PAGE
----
LimeBikes: A free first ride…and they make study breaks more fun

Senior+Katie+MacCormac+rides+a+LimeBike+around+the+student+drop-off+and+pick-up+zone+in+early+February.
Back to Article
Back to Article

LimeBikes: A free first ride…and they make study breaks more fun

Senior Katie MacCormac rides a LimeBike around the student drop-off and pick-up zone in early February.

Senior Katie MacCormac rides a LimeBike around the student drop-off and pick-up zone in early February.

Zach Mora

Senior Katie MacCormac rides a LimeBike around the student drop-off and pick-up zone in early February.

Zach Mora

Zach Mora

Senior Katie MacCormac rides a LimeBike around the student drop-off and pick-up zone in early February.

Gillian Maraccini, Staff Writer

Hang on for a minute...we're trying to find some more stories you might like.


Email This Story






There is nothing fun about sitting at Starbucks with my laptop open and multiple papers spread across the table, editing my Senior Paper that is due the next day.

A friend and I had been finishing up every little correction on our papers in order to meet the deadline, desperate to do just about anything else once we finished. Across from our shaded table outside, we saw a row of beckoning bright green bikes labeled LimeBikes. Editing put on hold, we packed up and decided to give them a whirl.

First step, download the free app. From there it gave us instructions on how to proceed, making it as simple as could be. After I scanned the QR code on my chosen bike, it unlocked and the fun began.

The bikes are easy ride or adjust and come with a basket and a phone mount. With phones secured, we set off, each on our own.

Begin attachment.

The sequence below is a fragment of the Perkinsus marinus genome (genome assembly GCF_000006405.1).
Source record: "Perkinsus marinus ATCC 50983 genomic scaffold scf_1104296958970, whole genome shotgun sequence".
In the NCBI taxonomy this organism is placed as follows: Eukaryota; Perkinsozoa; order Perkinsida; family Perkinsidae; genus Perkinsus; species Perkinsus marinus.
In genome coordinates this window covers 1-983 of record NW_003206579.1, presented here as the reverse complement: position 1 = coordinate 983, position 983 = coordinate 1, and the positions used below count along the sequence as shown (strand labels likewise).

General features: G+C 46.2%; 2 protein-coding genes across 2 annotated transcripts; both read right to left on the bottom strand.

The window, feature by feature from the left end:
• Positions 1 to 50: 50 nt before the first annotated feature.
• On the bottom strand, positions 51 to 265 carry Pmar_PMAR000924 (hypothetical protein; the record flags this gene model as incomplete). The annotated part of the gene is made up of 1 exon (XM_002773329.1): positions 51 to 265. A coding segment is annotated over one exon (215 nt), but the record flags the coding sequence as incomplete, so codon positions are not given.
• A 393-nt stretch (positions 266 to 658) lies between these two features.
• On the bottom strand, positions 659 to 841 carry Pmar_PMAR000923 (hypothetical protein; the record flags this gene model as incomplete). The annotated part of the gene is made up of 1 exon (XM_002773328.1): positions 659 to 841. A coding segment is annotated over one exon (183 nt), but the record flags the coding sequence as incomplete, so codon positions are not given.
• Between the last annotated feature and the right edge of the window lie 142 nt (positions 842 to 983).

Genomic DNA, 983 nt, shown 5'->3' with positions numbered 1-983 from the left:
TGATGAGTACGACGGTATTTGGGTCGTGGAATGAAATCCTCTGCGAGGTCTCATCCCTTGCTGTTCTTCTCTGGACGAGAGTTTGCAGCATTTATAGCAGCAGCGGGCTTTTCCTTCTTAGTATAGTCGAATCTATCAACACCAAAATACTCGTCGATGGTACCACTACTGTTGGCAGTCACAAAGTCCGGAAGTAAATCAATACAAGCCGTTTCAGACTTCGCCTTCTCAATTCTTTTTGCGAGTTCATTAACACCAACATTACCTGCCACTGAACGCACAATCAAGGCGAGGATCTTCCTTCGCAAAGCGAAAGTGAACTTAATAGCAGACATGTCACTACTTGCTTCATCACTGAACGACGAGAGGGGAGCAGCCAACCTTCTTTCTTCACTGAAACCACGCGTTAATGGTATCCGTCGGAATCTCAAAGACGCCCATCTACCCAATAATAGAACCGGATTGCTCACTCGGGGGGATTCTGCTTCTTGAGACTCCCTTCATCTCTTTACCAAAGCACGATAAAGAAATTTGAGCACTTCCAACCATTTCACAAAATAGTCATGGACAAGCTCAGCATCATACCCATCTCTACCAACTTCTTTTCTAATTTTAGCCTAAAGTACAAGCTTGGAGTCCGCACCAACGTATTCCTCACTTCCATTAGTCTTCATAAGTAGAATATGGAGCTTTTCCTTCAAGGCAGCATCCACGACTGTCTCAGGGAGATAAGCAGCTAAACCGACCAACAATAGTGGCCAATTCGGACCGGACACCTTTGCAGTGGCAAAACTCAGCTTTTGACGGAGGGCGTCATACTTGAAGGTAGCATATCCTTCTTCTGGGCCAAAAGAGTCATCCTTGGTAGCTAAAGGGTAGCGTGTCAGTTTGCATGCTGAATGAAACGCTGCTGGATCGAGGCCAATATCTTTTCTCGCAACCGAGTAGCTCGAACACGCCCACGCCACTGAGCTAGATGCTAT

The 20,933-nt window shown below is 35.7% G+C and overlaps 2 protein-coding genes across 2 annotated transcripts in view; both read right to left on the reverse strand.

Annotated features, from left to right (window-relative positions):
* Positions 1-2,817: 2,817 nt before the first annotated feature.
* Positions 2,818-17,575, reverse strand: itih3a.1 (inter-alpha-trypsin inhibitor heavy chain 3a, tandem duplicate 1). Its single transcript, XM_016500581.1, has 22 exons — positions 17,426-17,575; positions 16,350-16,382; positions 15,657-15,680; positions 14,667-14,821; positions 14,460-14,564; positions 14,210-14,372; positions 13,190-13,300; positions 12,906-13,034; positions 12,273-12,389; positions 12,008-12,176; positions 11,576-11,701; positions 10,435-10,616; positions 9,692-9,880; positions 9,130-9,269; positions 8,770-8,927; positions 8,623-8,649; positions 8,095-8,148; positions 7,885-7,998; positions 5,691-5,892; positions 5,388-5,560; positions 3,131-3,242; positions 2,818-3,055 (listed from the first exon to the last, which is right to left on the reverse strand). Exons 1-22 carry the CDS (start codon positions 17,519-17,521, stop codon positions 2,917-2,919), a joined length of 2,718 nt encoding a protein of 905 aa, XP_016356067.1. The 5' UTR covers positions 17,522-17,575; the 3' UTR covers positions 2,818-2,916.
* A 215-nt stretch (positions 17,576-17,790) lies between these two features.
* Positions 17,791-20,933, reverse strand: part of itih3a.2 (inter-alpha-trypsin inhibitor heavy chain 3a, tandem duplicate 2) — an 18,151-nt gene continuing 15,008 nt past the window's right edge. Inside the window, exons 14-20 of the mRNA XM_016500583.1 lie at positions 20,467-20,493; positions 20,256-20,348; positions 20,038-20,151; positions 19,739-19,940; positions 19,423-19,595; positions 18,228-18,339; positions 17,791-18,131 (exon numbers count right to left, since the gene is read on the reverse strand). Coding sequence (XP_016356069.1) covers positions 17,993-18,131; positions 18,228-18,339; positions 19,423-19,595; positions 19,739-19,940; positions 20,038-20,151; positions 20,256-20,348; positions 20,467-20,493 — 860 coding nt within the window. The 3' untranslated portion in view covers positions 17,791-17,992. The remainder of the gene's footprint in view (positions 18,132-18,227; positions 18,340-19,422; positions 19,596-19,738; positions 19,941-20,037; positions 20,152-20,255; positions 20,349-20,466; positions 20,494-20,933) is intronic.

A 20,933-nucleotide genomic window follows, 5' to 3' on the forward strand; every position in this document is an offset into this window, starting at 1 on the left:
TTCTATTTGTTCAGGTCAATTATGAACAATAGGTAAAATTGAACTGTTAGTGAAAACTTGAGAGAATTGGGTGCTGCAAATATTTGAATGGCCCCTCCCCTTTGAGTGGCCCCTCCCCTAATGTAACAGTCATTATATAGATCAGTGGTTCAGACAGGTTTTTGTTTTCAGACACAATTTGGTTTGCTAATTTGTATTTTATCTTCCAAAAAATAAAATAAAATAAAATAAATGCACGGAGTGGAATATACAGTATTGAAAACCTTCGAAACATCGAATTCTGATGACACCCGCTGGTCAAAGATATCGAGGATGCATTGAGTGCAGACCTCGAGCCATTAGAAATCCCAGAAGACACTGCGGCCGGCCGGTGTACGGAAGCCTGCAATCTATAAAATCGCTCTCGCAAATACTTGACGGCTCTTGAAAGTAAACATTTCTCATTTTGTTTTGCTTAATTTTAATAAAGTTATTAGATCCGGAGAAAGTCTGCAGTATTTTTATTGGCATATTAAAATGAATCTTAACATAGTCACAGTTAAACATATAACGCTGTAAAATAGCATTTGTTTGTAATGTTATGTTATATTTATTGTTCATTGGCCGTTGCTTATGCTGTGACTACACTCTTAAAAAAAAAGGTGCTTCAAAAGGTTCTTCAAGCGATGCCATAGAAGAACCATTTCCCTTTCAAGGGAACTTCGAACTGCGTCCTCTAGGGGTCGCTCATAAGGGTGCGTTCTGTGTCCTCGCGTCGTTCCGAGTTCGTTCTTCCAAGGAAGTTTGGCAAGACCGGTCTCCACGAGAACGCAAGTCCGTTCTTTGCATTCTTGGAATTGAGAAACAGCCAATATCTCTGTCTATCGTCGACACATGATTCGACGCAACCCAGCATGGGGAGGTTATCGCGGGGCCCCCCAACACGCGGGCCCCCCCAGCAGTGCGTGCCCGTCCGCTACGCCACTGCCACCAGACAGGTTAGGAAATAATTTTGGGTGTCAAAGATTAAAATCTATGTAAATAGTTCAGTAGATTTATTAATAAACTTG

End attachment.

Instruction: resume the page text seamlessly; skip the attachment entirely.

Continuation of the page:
Walnut Creek launched its first LimeBike program in January with 500 bikes delivered to the Shadelands Business Park off of Ygnacio Valley Boulevard. According to their website,

“Lime aims to provide a sustainable solution to the first and last mile transportation problem by helping people move around their cities in an affordable and convenient way while eliminating their carbon footprint. We are here to empower future generations to change their behavior so we can save this planet together.”

As I peddled to help save the planet, there was no chance of getting lost as my route lit up on my phone: up Via Monte, down Shadelands Drive and across Lennon Lane, the Limebike app tracked my route by GPS and provided other useful information such as calories burned, time peddling, and distance traveled.

Although I returned to my starting location, I could have dropped it off anywhere with the bike relocking at the end of the ride. In the end, I burned 100 calories over a two-mile ride in 28 minutes, enjoying every second. In fact, the free first ride saved me the dollar or two so I put that toward another  caramel macchiato at Starbucks.

Once seated, I realized that a bike ride is much more fun than sitting at Starbucks with my laptop open and multiple papers spread across the table, editing my Senior Paper that is due the next day.

Print Friendly, PDF & Email